What it takes to open a whole animal butcher shop

A Conversation with Bryan Mayer

Bryan Mayer is the head butcher and co-owner of Kensington Quarters–a restaurant, whole animal butcher shop and classroom–that recently opened in the Fishtown neighborhood of Philadelphia, PA.

Kensington Quarters just opened in November. Congratulations! Tell us about your sourcing and collaboration with local farms.

Thanks! Sourcing and logistics are probably the two most important parts of this business. You go through all this vetting to find the best sources for the best products. You talk to farmers and get kill slots at slaughterhouses, but for some reason getting the animals from the slaughterhouse to your shop or restaurant is often overlooked. It can be a huge expense if not carefully planned. I was extremely fortunate to have met Jessica Moore and Kevin Tucker of Philly Cow Share. Kevin has deep ties in the Lancaster farming community and introduced me to fantastic farmers. Now we’re in a unique position to have a few farmers raising animals specifically for us. It is incredibly valuable to have a direct connection not only with our farmers, but with our slaughterhouse. It’s something I strongly believe in because it gives us the most control over what we sell out of the case or through the kitchen. To me, forming these partnerships was the logical thing to do. And, out of these partnerships, friendships have been formed.

You convinced Heather Marold Thomason to move across the country to help run the shop. When did you realize you two made a pretty awesome team?

I knew I wanted to build a team that revolved around individual strengths. At first I thought I needed all butchers. But then I met Chris O’Brien and Cecilie May and I realized I was wrong. Neither were butchers, but they both had great farming experience. You can train anyone to cut meat with enough time, but the love of raising livestock is something else entirely. My team was still one person short, but I figured I could get some friends from New York to come and give me a hand when the shop opened. That is, until I attended Eat Retreat in the Finger Lakes.

At first, Eat Retreat was intimidating. I’m just a dude that cuts meat, suddenly surrounded by all these culinary bad asses. But, the intimidation quickly turned to excitement because everyone was extremely welcoming. The spirit of collaboration permeates everything at Eat Retreat. Heather and I were paired up to teach whole hog butchery, and instantly I knew I’d had found the missing piece. There was a great flow to the workshop and an appreciation for each other’s knowledge. No egos. Just a love for the craft and a desire to share it with others. The fact Heather had butchery, livestock and retail experience on top of having run her own business made it quite clear to me that she needed to be a part of KQ. When I asked Heather to move back east and work with us at KQ, I like to think it wasn’t so much a convincing as a realization that KQ is the beginning of something really awesome and fun. A place to create, and learn, and of course, teach.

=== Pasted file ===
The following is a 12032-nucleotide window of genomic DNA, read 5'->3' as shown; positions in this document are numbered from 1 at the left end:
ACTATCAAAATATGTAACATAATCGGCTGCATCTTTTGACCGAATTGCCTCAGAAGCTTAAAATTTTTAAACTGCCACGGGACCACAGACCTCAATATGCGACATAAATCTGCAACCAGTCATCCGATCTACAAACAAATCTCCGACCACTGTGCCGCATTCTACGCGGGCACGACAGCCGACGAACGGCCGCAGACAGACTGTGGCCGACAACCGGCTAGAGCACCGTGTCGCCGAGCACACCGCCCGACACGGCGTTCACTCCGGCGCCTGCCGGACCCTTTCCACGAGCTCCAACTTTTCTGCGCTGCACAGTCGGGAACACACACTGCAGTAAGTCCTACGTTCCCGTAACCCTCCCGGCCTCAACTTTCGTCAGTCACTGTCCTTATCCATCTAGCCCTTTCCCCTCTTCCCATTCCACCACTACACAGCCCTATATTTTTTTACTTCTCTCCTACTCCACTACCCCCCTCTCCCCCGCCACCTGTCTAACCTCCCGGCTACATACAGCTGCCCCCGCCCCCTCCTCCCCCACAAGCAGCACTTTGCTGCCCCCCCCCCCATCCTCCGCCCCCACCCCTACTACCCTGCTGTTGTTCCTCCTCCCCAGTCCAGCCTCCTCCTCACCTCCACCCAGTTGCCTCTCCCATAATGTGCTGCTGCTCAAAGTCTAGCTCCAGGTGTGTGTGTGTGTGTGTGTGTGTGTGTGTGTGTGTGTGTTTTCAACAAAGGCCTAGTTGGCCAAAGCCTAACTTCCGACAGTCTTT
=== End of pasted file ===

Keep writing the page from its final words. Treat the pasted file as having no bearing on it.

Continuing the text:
What ideas do you have for the KQ’s upstairs teaching space?

Part of my motivation for building the butcher shop was to satisfy my desire to keep teaching! It’s what I was doing while I lived in the Hudson Valley, what I did when I moved to Philly and what we will keep doing here. The idea is to bring the community into our space, show them what we do and and what our other culinary friends do. We’ll focus on every aspect of butchery, from raising livestock to slaughter to cutting for cases or restaurants. Our butchery class schedule will be up next month with classes beginning in January. We will also have a true apprentice program. I was extremely fortunate to have old masters take me under their wings and show me this craft, and I want to do the same.

You’re originally from New York, but you’re putting down roots in Philadelphia. Tell us more about your Philly community.

I am from New York, but I feel more and more like a Philadelphian every day. This city is incredible and I feel very fortunate to be where I am. We live close to amazing cultural institutions and the city is incredibly bike-friendly. There seems to be a ton of investment in infrastructure and development with a desire to do this all at human scale.

The food community here is like nothing I’ve ever experienced. When I met Michael Pasquarello, my business partner, he was so open and candid about his plans. I was completely taken aback. I guess I was used to a certain level of secrecy for whatever reason. I felt myself quickly following suit and it has resulted in working with hugely talented folks. There’s a strong spirit of collaboration, admiration and respect. It makes you want to keep doing what you’re doing.

Let’s say we’re cooking a non-traditional holiday menu. What meaty centerpiece would you recommend?

I think if you’re going for sheer opulence you can’t go wrong with a standing rib roast. That thing just looks majestic sitting on the table. But, who’s got money for that? Not me. So, I’d go for something like a whole top round. Leave the “cap” on it so you don’t lose any of that fat. I’d rub it with whole grain mustard and some brined peppercorns. Set it in a roasting pan with a bed of vegetables below, maybe potatoes, so they catch all those drippings. Yeah, I’d be thankful for that.